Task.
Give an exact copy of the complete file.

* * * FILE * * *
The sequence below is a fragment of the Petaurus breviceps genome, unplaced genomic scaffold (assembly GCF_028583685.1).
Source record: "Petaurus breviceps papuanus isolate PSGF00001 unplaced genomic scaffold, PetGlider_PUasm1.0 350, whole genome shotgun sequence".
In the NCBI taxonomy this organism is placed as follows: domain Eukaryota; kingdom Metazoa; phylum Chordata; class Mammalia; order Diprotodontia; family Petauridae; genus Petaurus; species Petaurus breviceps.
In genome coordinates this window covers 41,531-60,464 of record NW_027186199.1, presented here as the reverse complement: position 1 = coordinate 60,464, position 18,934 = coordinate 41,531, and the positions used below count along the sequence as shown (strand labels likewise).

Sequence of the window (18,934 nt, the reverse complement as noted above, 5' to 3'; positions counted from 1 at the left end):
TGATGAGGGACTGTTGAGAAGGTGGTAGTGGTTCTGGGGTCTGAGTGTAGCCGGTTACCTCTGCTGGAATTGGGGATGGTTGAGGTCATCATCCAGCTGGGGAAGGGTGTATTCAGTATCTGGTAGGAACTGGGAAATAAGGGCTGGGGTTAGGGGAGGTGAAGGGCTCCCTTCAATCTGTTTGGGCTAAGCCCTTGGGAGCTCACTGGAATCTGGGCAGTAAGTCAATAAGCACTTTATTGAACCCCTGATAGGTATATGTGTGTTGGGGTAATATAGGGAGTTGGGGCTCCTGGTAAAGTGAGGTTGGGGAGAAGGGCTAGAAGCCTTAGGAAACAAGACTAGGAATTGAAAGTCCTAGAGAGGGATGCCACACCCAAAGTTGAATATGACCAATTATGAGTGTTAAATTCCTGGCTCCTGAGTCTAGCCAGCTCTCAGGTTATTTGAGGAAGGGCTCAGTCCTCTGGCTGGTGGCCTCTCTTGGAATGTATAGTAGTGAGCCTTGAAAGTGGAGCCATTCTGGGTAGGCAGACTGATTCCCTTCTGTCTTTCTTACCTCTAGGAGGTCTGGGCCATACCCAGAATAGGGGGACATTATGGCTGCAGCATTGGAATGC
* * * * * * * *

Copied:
The sequence below is a fragment of the Petaurus breviceps genome, unplaced genomic scaffold (assembly GCF_028583685.1).
Source record: "Petaurus breviceps papuanus isolate PSGF00001 unplaced genomic scaffold, PetGlider_PUasm1.0 350, whole genome shotgun sequence".
In the NCBI taxonomy this organism is placed as follows: domain Eukaryota; kingdom Metazoa; phylum Chordata; class Mammalia; order Diprotodontia; family Petauridae; genus Petaurus; species Petaurus breviceps.
In genome coordinates this window covers 41,531-60,464 of record NW_027186199.1, presented here as the reverse complement: position 1 = coordinate 60,464, position 18,934 = coordinate 41,531, and the positions used below count along the sequence as shown (strand labels likewise).

Sequence of the window (18,934 nt, the reverse complement as noted above, 5' to 3'; positions counted from 1 at the left end):
TGATGAGGGACTGTTGAGAAGGTGGTAGTGGTTCTGGGGTCTGAGTGTAGCCGGTTACCTCTGCTGGAATTGGGGATGGTTGAGGTCATCATCCAGCTGGGGAAGGGTGTATTCAGTATCTGGTAGGAACTGGGAAATAAGGGCTGGGGTTAGGGGAGGTGAAGGGCTCCCTTCAATCTGTTTGGGCTAAGCCCTTGGGAGCTCACTGGAATCTGGGCAGTAAGTCAATAAGCACTTTATTGAACCCCTGATAGGTATATGTGTGTTGGGGTAATATAGGGAGTTGGGGCTCCTGGTAAAGTGAGGTTGGGGAGAAGGGCTAGAAGCCTTAGGAAACAAGACTAGGAATTGAAAGTCCTAGAGAGGGATGCCACACCCAAAGTTGAATATGACCAATTATGAGTGTTAAATTCCTGGCTCCTGAGTCTAGCCAGCTCTCAGGTTATTTGAGGAAGGGCTCAGTCCTCTGGCTGGTGGCCTCTCTTGGAATGTATAGTAGTGAGCCTTGAAAGTGGAGCCATTCTGGGTAGGCAGACTGATTCCCTTCTGTCTTTCTTACCTCTAGGAGGTCTGGGCCATACCCAGAATAGGGGGACATTATGGCTGCAGCATTGGAATGC